Vincent Van Gogh: Rebel Improv Sci-Fi Artist

The teachers, the rail workers, and the junior doctors of the NHS are all on strike this week. On the way to the National Gallery, there were large protests in the streets. The lines of people participating in them went on for hours. It culminated in a large crowd in Trafalgar Square, where the speakers were passionately advocating for better wages and to invest in people instead of war. We had talked to a few locals about it all and though it seemed massive to us, they sort of shrugged it off. “Happens now and again,” one person said. But everyone we talked to agreed with the sentiment that things are not sustainable as they are. Which I think we all feel. It’s interesting it’s a global feeling.

The National Gallery was clean and free and organized, much like the city. London is clean. It’s accessible. It’s made for people not cars. It cares about sustainability. Public transit is safe and, well, exists. Art is supported, celebrated, and proliferated. London seems to have this wild notion of trusting and supporting the general public rather than treating them like criminals who are temporarily innocent. I like that feeling. 

We were able to see works by Van Gogh, Monet, Davinci, Reuben, and many others. It was an a great bang for our buck as far as how many incredible works they have in one spot and also cause FREE.

We decided that the key to a great museum experience is going with someone you are museum compatible with. Like being drift compatible in Pacific Rim but instead of piloting giant robots together you’re enjoying fine art together. Turns out I’m Museum compatible with a genius lawyer with a classics degree who’s well versed in Latin and history. Is it me or did it just get hot in this century’s old museum filled with smelly tourists?

As I’ve mentioned before too many times, I was in a play called Vincent in Brixton that Chris directed. It explores the two years Vincent Van Gogh spent in South London. Specifically how he came to London as someone studying clergy and left a painter, and what may have happened during those two years. Spoiler alert: love and depression!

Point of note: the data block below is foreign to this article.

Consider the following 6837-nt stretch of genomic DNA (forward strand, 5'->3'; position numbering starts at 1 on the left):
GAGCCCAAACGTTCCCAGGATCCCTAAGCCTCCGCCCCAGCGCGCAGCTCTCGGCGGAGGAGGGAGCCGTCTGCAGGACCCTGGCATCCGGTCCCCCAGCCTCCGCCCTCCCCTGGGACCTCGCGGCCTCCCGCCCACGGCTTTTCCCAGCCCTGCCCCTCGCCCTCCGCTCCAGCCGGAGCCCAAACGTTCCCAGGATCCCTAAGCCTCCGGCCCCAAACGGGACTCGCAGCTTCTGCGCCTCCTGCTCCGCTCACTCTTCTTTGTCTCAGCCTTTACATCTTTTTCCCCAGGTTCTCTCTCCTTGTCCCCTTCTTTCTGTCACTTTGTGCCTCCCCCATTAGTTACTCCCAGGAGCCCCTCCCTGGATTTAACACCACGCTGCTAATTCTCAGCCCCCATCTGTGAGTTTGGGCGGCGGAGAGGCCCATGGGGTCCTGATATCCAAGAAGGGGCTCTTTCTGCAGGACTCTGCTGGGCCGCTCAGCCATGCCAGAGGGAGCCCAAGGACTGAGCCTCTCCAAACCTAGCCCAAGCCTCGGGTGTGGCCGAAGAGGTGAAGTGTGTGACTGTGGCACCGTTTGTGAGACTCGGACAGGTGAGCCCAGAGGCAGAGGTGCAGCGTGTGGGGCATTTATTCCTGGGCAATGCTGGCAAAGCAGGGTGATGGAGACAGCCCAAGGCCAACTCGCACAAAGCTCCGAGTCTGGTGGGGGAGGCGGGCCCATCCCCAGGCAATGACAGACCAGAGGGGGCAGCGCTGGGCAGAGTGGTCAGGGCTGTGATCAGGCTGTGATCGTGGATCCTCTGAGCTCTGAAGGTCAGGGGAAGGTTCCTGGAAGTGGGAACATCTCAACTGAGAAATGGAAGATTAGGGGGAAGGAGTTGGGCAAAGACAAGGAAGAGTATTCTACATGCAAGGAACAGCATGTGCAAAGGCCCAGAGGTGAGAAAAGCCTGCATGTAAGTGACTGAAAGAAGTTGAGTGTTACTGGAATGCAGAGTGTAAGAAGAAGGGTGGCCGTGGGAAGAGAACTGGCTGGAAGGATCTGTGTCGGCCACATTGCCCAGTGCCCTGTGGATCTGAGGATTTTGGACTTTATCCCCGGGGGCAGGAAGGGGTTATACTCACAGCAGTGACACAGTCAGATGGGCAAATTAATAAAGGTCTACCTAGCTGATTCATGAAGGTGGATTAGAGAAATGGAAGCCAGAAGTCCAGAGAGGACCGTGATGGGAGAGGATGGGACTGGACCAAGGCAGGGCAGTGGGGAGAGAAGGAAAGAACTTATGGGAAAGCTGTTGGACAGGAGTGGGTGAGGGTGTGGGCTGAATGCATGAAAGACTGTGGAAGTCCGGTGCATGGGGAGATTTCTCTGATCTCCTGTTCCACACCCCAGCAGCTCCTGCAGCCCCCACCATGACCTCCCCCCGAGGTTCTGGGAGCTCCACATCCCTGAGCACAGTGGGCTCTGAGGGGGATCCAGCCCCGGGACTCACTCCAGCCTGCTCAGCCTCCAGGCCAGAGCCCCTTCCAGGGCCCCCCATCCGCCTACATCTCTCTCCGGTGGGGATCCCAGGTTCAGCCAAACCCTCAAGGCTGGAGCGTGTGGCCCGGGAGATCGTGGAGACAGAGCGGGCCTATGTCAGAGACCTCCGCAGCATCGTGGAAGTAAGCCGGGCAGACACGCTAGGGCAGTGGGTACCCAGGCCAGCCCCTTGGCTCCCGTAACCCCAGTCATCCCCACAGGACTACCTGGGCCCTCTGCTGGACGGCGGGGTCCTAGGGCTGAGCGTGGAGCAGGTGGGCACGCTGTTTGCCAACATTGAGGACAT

Chris first saw it in London in 2008 I believe. It was supposedly Emily Blunt’s breakout role. Our show started in Utah, then went on to travel to Los Angeles, and then ended up gaining Kennedy Center honors for our cast, designers, and directing for Chris.

Speaking of the D word, while doing that show with Chris, a scary thing happened in my life. I woke up one day and it was like someone had drained the color out of the world. I was struggling to experience joy at all and the mental up and downs I had come to live with in my life were only staying in the down. After a whopping five question worksheet and a short conversation with a doctor I was diagnosed with depression and anxiety and suddenly had a prescription for antidepressants in my hand. I stopped and asked the Doctor something like, “Wait, can I ask you some questions about all this?” He seemed uncomfortable and pointed me down the hall to a resident therapist. Thank god for that therapist. 

And thank god for Chris. During Vincent in Brixton he supported me and we connected on different mental and spiritual struggles we’d had in our lives. Our friendship deepened, and suddenly this play about a depressed clergyman turned artist had monumental resonance in both our lives. 

Right before Vincent in Brixton, I enrolled in my last class in college: Art History. After three years of what felt like living in rehearsals for my theater degree, I wanted to sit my ass in a desk, not have to get up in front of people AT ALL and have someone lecture me about something interesting. I also hate when people use art to make people feel dumb and would need more knowledge to fight the elitists.

I immediately took to Impressionists. After the renaissance they were mixing up styles and doing things different. I liked their ethos of capturing an “impression” in the moment. They let the limitation of a duration of time guide and infuse their work. Which is something I enjoy about working in TV. I liked that when the Salons and galleries of the time were rejecting their work for being too different, they made their own Salons and galleries and changed the whole distribution system. I also like that they were unafraid of using new technologies to accomplish their work. So basically, they were rebel improv sci-fi painters. Which just happens to be everything I love. And Rebel Improv Sci-Fi Painter now needs to be my Zoom Room screen name at work.

I thought about all of this while looking at Monet’s The GareSaint-Lazar: Arrival of a Train (one of my favorites) and Van Gogh’s Wheat Field. I thought about how the Impressionists were the people Vincent chose to pal around with. The people he chose to develop his skills with and learn from. Monet was the person he was drawn to learn from… a rebel improv sci-fi artist. Van Gogh clearly saw the world in a different way, with a different mind, for better or worse. And after a little bit of time I’ve spent learning about his life, largely thanks to Chris, I think perhaps his transformation to being a great artist had to do with embracing that instead of fighting it. That’s not easy, and we all need people around us to help us do that. Today I was reinvigorated to do more of that for myself, and more of that for others. Like a rebel improv sci-fi artist.